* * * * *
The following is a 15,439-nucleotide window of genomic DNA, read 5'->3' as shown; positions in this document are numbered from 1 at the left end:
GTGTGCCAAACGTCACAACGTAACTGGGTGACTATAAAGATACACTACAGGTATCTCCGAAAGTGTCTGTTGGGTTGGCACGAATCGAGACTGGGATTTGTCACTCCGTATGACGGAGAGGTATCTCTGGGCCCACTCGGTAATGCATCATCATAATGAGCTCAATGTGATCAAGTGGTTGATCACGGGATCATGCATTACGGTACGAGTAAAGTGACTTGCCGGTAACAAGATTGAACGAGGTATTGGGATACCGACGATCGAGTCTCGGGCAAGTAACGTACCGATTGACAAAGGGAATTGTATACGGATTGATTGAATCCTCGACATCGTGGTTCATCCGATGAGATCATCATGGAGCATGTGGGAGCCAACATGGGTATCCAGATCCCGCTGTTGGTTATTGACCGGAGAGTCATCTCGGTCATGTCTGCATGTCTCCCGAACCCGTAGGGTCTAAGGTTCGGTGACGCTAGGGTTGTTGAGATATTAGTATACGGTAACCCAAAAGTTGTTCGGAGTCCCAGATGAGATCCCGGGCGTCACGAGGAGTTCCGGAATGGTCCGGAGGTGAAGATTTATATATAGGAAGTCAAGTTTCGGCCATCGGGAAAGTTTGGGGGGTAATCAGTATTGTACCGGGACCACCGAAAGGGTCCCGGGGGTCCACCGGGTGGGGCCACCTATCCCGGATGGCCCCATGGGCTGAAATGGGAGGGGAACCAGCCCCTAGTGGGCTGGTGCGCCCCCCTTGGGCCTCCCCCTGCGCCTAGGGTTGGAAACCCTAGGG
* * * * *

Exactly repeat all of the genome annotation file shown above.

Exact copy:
The following is a 15,439-nucleotide window of genomic DNA, read 5'->3' as shown; positions in this document are numbered from 1 at the left end:
GTGTGCCAAACGTCACAACGTAACTGGGTGACTATAAAGATACACTACAGGTATCTCCGAAAGTGTCTGTTGGGTTGGCACGAATCGAGACTGGGATTTGTCACTCCGTATGACGGAGAGGTATCTCTGGGCCCACTCGGTAATGCATCATCATAATGAGCTCAATGTGATCAAGTGGTTGATCACGGGATCATGCATTACGGTACGAGTAAAGTGACTTGCCGGTAACAAGATTGAACGAGGTATTGGGATACCGACGATCGAGTCTCGGGCAAGTAACGTACCGATTGACAAAGGGAATTGTATACGGATTGATTGAATCCTCGACATCGTGGTTCATCCGATGAGATCATCATGGAGCATGTGGGAGCCAACATGGGTATCCAGATCCCGCTGTTGGTTATTGACCGGAGAGTCATCTCGGTCATGTCTGCATGTCTCCCGAACCCGTAGGGTCTAAGGTTCGGTGACGCTAGGGTTGTTGAGATATTAGTATACGGTAACCCAAAAGTTGTTCGGAGTCCCAGATGAGATCCCGGGCGTCACGAGGAGTTCCGGAATGGTCCGGAGGTGAAGATTTATATATAGGAAGTCAAGTTTCGGCCATCGGGAAAGTTTGGGGGGTAATCAGTATTGTACCGGGACCACCGAAAGGGTCCCGGGGGTCCACCGGGTGGGGCCACCTATCCCGGATGGCCCCATGGGCTGAAATGGGAGGGGAACCAGCCCCTAGTGGGCTGGTGCGCCCCCCTTGGGCCTCCCCCTGCGCCTAGGGTTGGAAACCCTAGGG